Negotiations over a new contract for Providence Journal reporters and other employees represented by the Providence Newspaper Guild moved quickly once the two sides agreed to a new health insurance plan, union chief John Hill told me today.
“Five years ago we would have laughed that offer off the table,” Hill said. But “we think in the context of the times, it’s about as good as we’re going to get.”
If approved, the new three-year contract between the Guild and the A.H. Belo-owned Journal would freeze wages and raise medical costs for the union’s roughly 250 members once it takes effect on April 1.
“The basic objective here is to save some jobs if we can,” Hill said. The Journal lost about 150 employees between mid-2008 and March 2009, reducing its total headcount to 562 full- and part-time workers.
While acknowledging that “people don’t like the idea of paying more” – and even he is “not thrilled about it” – Hill said he will push his colleagues to vote in favor of the new contract, which was approved unanimously by the union’s bargaining committee.
Hill emphasized that under the new contract, the maximum out-of-pocket cost for medical expenses a Journal employee would face is $850 for an individual and $1,700 for a family. He also said negotiators fought hard to cap the co-pay rate at 10%. [See the update below for more on that.]
The contract has been approved by the regional union and will now go before the Newspaper Guild-CWA international in Washington, a largely pro forma step.
After that, the contract will be submitted to the Guild’s 250 or so members at the Projo. The day-long ratification vote is likely to take place either at the end of next week or during the week of Feb. 14, Hill said.
If the contract is approved, Hill said he is confident A.H. Belo will not seek to reopen its terms before the agreement expires in 2014. “I think there would have to be some kind of catastrophic change in the business for that to happen,” he said.
Hill was elected the union’s president in 2003 following a bitter battle between management and labor. “It was as bad as the relationship had been maybe since the ’70s,” he said. In recent years, though, “both sides have worked very hard at working with each other.”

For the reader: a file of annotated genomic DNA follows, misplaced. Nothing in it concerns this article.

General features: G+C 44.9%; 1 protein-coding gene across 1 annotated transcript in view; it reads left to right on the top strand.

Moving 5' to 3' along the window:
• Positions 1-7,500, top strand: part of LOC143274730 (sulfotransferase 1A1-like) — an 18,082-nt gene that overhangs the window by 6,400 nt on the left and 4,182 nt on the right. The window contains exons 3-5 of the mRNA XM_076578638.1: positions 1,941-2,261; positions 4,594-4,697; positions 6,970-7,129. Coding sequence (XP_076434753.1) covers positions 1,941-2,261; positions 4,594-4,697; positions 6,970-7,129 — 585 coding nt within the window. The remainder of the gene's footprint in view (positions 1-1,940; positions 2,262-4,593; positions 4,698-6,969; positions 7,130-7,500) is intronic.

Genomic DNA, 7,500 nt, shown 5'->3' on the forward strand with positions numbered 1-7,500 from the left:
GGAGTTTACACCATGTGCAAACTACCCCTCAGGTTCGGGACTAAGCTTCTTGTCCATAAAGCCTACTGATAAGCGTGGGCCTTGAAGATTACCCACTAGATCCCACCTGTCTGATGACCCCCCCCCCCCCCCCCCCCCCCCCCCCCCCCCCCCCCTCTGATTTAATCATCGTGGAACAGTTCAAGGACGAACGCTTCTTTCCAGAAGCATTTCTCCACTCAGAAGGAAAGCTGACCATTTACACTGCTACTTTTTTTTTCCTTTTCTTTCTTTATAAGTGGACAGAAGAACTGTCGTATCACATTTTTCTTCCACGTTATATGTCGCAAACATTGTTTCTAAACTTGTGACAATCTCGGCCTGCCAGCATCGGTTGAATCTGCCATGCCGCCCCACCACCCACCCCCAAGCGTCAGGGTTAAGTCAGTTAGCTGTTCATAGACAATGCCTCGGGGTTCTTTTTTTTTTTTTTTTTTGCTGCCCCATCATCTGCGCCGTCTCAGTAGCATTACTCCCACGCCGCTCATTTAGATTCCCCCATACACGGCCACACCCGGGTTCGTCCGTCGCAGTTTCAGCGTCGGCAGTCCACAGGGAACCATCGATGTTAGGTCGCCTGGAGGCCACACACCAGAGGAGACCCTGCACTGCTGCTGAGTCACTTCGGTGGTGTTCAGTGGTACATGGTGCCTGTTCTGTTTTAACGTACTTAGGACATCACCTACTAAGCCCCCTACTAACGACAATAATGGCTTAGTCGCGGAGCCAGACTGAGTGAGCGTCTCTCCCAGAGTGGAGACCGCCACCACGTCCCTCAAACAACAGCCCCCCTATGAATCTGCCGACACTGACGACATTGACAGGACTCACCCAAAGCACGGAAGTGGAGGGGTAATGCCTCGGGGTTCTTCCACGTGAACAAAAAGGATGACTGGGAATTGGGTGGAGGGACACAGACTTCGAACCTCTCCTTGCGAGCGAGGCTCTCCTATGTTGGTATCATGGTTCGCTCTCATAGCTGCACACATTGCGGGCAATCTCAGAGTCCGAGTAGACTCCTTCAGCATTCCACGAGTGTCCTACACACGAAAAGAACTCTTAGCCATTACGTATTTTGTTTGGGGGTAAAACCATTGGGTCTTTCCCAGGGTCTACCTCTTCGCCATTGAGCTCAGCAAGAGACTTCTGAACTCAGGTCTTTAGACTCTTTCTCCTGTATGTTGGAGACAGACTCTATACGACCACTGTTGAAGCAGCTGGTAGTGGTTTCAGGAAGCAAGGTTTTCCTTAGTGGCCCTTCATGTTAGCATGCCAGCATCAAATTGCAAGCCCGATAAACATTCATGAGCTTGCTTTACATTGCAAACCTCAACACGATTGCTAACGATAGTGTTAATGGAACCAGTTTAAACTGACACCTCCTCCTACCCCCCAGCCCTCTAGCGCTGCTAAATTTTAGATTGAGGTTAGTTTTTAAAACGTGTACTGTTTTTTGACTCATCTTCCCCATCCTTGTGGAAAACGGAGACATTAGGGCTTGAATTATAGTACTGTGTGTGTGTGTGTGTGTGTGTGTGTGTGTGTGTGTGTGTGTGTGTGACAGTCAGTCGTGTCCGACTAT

Hill, who has not had an opponent for the Guild presidency since 2004, also said he would like to continue to lead the union “for a while” if its members will continue to support him.
Update: A reader familiar with the terms of the proposed contract writes in to point out that describing the co-pays as capped at 10% doesn’t really capture the full range of costs Journal employees will face under the new agreement.
Since these things get pretty complicated, let me quote directly from the union’s latest bargaining bulletin:
With a few exceptions, the agreement calls on us to pay 10% of the bills for many of the services we use, and increases fixed-amount copays for office visits. …
Rates in 2012 will be unchanged from 2011. Some copays, deductibles and maximums go up in 2013. …
The first hit is a new deductible. Individuals will pay for the first $100 (for families, $200) of their medical expenses under the new contract. Those would rise to $200/$400 in 2013.
After that, each of us would pay about 10% of our major medical bills, until we reach an out-of-pocket maximum of $750 per person ($1,500 per family) per year for 2011 and in 2012. Once we hit those limits, the company’s plan will pay for everything. The out-of-pocket maximums will rise to $1,000 per person and $2,000 per family in 2013. …
Office copays will also increase. Current office visits of all kinds are $10 each. That cost will rise to $20 per visit for primary care doctors and for specialists for 2011 and 2012. In 2013, specialist visits will increase to $30 per visit. Emergency room visit copays will be $75 in 2011-12 and $100 in 2013.
For prescription drugs, the copays will be $5 for generic brands, $20 for preferred brands and $40 for non-preferred in 2011-12. The preferred cost will go to $25 and the non-preferred to $40 in 2013.
Office visit copays and prescription drug costs will not count toward the out-of-pocket maximums. Anything with a percentage copay will count toward out-of-pocket maximums. Anything with a set dollar amount won’t, and you will have to pay those charges even after you hit your out-of-pocket maximum. …
The new agreement also calls for our weekly premium contribution to go from 15 percent to 20 percent, which will mean a jump of about $2.50 a week for an individual and $8 a week for a family plan.
One thing Hill mentioned to me earlier that I didn’t include in this post was that the Guild’s bargaining committee traded a lower co-pay for specialist visits in exchange for a higher co-pay for emergency room trips. He said that reflected the priorities of his members.
“Our argument was a specialist is not a discretionary thing,” Hill said. “Your primary care doctor looked and said, ‘I can’t handle this – you need someone who knows what they’re doing.’ “